Some things haven’t changed over these years. The strip remains lively and young; the streets just off the strip appeal more to those who’ve graduated from their 20s. The tiny Broad Ripple Kroger remains open somehow. Many of the former residences off the main business district still contain small businesses and restaurants. And when you drive through you can still imagine a time when Broad Ripple was a small town.

But much has changed in Broad Ripple. Businesses have come and gone, of course. Art galleries that used to dot the strip have mostly closed, replaced by more bars and late-night food joints. The Monon rail bed has become a very popular running and biking trail. Bazbeaux Pizza, which started in a garage, moved into a very nice facility down the street. And a giant polka-dotted chair was painted onto the side of a building.

Ice cream station

Former Monon station, now an ice-cream shop. Kodak VR35 K40, Fujicolor 200, 2011

Carter Bldg

Winter in Broad Ripple. Canon Dial 35-2, Fujicolor 200, 2013

Brugge Jeep

Former Internet cafe, now a brewpub. Rollei A110, Fujicolor Superia 200 (exp. 1996), 2013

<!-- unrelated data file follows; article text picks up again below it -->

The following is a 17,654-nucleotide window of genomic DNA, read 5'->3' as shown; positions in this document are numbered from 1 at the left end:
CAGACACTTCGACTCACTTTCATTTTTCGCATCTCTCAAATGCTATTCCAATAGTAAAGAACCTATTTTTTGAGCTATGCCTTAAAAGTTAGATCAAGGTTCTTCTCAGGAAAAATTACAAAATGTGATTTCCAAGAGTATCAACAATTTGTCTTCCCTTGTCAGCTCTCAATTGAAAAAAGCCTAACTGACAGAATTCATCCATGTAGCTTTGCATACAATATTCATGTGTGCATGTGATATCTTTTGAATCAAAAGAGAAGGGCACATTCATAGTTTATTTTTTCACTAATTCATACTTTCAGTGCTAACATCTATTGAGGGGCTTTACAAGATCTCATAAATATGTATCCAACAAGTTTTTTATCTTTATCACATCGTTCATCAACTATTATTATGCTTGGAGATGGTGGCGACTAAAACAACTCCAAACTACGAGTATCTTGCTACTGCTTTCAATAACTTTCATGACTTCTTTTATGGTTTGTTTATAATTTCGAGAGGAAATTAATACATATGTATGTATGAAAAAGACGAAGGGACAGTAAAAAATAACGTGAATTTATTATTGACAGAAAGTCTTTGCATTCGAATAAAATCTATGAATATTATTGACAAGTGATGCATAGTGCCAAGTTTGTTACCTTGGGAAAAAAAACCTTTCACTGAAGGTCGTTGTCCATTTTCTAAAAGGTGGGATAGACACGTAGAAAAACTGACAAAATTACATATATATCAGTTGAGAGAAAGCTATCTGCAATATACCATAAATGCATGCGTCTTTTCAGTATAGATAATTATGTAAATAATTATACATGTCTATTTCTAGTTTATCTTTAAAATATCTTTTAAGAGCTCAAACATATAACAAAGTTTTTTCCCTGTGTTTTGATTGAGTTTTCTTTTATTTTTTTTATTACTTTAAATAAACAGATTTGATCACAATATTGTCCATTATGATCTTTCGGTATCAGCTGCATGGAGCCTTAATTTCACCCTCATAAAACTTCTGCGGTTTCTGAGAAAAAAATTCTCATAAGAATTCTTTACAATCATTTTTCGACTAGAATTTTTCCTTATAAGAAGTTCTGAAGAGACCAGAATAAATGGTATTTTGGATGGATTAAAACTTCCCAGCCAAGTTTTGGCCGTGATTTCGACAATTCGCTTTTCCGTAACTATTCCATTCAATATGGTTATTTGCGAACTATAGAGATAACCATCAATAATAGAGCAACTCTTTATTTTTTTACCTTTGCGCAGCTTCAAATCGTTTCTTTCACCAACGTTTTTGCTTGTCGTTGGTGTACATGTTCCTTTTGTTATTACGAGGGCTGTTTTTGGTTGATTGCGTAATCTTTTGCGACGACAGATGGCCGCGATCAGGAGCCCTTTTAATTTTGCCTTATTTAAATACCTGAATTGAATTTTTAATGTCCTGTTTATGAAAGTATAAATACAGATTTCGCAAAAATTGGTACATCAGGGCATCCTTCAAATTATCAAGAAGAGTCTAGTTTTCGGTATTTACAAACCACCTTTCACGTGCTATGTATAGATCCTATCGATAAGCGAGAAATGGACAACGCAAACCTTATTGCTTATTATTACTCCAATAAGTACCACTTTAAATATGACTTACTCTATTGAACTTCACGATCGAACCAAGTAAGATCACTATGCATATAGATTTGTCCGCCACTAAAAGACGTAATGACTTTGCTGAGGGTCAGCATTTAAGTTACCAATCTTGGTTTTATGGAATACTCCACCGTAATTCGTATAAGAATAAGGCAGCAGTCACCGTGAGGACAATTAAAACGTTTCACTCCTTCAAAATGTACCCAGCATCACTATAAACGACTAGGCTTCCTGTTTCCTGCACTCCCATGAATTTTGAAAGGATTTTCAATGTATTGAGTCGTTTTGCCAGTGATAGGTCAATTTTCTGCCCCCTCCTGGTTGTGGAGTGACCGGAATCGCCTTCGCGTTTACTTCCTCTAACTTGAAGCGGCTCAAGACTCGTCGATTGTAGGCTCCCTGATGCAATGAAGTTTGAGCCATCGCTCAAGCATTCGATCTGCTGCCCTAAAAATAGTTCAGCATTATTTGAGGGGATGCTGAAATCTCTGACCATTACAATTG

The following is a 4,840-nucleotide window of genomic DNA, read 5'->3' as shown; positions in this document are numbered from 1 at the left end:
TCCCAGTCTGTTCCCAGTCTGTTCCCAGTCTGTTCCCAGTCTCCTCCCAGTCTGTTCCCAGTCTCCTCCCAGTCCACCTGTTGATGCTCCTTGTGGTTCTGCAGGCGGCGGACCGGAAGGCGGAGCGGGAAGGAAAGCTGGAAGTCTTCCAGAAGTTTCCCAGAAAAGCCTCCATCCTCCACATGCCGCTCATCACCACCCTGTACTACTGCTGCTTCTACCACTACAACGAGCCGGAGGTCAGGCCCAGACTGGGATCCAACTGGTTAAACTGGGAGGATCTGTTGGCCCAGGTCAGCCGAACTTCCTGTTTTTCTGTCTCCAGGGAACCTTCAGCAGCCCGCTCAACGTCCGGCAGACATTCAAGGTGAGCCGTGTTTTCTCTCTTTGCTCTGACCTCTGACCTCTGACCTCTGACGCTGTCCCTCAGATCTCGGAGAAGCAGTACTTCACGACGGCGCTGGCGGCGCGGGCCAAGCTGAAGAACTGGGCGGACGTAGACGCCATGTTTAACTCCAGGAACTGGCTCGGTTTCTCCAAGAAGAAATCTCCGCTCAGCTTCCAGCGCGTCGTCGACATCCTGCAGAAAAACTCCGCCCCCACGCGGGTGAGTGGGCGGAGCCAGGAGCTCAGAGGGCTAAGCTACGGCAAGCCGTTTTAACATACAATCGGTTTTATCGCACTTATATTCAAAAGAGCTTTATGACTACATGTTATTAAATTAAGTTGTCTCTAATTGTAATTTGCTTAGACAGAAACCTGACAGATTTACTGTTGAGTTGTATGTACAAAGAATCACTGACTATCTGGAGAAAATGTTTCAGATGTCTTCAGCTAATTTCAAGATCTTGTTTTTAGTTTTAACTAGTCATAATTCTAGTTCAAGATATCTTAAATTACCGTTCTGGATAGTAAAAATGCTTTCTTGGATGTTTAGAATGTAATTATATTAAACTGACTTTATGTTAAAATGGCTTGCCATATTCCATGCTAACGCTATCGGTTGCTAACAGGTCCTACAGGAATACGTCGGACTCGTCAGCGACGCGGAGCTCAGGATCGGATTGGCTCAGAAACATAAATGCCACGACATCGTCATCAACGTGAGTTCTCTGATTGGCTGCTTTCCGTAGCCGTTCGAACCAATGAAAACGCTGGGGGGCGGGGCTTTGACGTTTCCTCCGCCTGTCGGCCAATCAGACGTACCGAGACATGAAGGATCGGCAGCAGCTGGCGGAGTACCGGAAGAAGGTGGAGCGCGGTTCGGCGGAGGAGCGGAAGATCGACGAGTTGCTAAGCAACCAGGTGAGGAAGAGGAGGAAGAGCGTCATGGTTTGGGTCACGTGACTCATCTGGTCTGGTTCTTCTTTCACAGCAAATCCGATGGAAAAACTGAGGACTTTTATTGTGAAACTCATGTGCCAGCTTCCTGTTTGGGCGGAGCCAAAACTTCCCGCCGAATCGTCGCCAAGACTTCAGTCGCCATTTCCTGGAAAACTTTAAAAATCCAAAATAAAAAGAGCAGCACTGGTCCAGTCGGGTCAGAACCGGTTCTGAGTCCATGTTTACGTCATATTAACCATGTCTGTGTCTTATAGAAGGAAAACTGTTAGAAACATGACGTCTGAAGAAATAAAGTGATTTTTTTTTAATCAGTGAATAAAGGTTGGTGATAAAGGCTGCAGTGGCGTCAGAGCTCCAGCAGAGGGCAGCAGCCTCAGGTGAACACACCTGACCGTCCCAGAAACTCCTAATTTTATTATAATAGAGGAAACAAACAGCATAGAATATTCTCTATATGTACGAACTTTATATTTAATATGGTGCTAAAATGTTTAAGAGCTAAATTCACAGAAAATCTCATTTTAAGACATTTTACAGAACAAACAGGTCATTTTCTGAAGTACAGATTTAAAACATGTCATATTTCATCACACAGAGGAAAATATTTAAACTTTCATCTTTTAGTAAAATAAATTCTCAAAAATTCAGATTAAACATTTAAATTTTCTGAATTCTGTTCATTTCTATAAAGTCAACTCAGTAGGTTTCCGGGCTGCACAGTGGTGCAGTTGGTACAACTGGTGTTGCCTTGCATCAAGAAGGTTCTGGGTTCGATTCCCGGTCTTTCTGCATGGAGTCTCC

Brown Rolls, brown brick

I don’t know what this business was, but it’s long gone now. Kodak VR35 K40, Fujicolor 200, 2011

Bazbeaux

Bazbeaux Pizza, a Broad Ripple institution, moved down the street from its original location. Canon EOS A2e, 50mm f/1.8 Canon EF, Kodak Tri-X, 2016

Monon Coffee Co.

My favorite coffee shop in Indy opened since I moved here but is 20 years old now. Canon EOS A2e, 50mm f/1.8 Canon EF, Kodak Tri-X, 2016

Brick Chair

The Bungalow. Canon AF35ML (Super Sure Shot), Fujicolor 200, 2011.

For more than 40 years, Broad Ripple has had a quirky, offbeat, hippie vibe. But that is beginning to change as yet another major transition comes to the area: urban densification. The neighborhoods around Broad Ripple have been very popular over the last quarter century or so, which has driven home prices and rents up. Developers have taken notice. They’ve sought and won zoning changes and are building multi-story apartments and parking garages with first-story retail. The buildings crowd the street. Broad Ripple had formerly felt open and airy, but it increasingly feels closed-in and tight.